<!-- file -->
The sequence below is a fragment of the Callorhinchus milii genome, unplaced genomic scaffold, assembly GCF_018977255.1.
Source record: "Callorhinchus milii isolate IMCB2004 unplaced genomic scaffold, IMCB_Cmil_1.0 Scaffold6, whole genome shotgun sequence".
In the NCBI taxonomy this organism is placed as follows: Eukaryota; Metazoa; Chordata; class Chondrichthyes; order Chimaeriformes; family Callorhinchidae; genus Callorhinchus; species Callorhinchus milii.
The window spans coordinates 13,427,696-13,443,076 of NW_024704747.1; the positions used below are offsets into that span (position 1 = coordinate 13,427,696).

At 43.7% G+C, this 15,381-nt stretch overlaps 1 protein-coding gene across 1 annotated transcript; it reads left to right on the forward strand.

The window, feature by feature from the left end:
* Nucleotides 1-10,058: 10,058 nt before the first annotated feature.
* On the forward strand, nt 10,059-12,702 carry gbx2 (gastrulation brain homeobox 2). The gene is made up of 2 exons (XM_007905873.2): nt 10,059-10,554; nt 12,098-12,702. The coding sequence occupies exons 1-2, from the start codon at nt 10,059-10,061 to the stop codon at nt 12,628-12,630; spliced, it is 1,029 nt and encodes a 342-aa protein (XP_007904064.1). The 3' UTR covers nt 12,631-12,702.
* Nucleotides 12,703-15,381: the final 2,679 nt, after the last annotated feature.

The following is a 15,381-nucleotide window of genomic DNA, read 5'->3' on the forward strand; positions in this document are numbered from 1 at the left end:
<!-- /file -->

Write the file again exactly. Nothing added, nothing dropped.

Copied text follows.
The sequence below is a fragment of the Callorhinchus milii genome, unplaced genomic scaffold, assembly GCF_018977255.1.
Source record: "Callorhinchus milii isolate IMCB2004 unplaced genomic scaffold, IMCB_Cmil_1.0 Scaffold6, whole genome shotgun sequence".
In the NCBI taxonomy this organism is placed as follows: Eukaryota; Metazoa; Chordata; class Chondrichthyes; order Chimaeriformes; family Callorhinchidae; genus Callorhinchus; species Callorhinchus milii.
The window spans coordinates 13,427,696-13,443,076 of NW_024704747.1; the positions used below are offsets into that span (position 1 = coordinate 13,427,696).

At 43.7% G+C, this 15,381-nt stretch overlaps 1 protein-coding gene across 1 annotated transcript; it reads left to right on the forward strand.

The window, feature by feature from the left end:
* Nucleotides 1-10,058: 10,058 nt before the first annotated feature.
* On the forward strand, nt 10,059-12,702 carry gbx2 (gastrulation brain homeobox 2). The gene is made up of 2 exons (XM_007905873.2): nt 10,059-10,554; nt 12,098-12,702. The coding sequence occupies exons 1-2, from the start codon at nt 10,059-10,061 to the stop codon at nt 12,628-12,630; spliced, it is 1,029 nt and encodes a 342-aa protein (XP_007904064.1). The 3' UTR covers nt 12,631-12,702.
* Nucleotides 12,703-15,381: the final 2,679 nt, after the last annotated feature.

The following is a 15,381-nucleotide window of genomic DNA, read 5'->3' on the forward strand; positions in this document are numbered from 1 at the left end: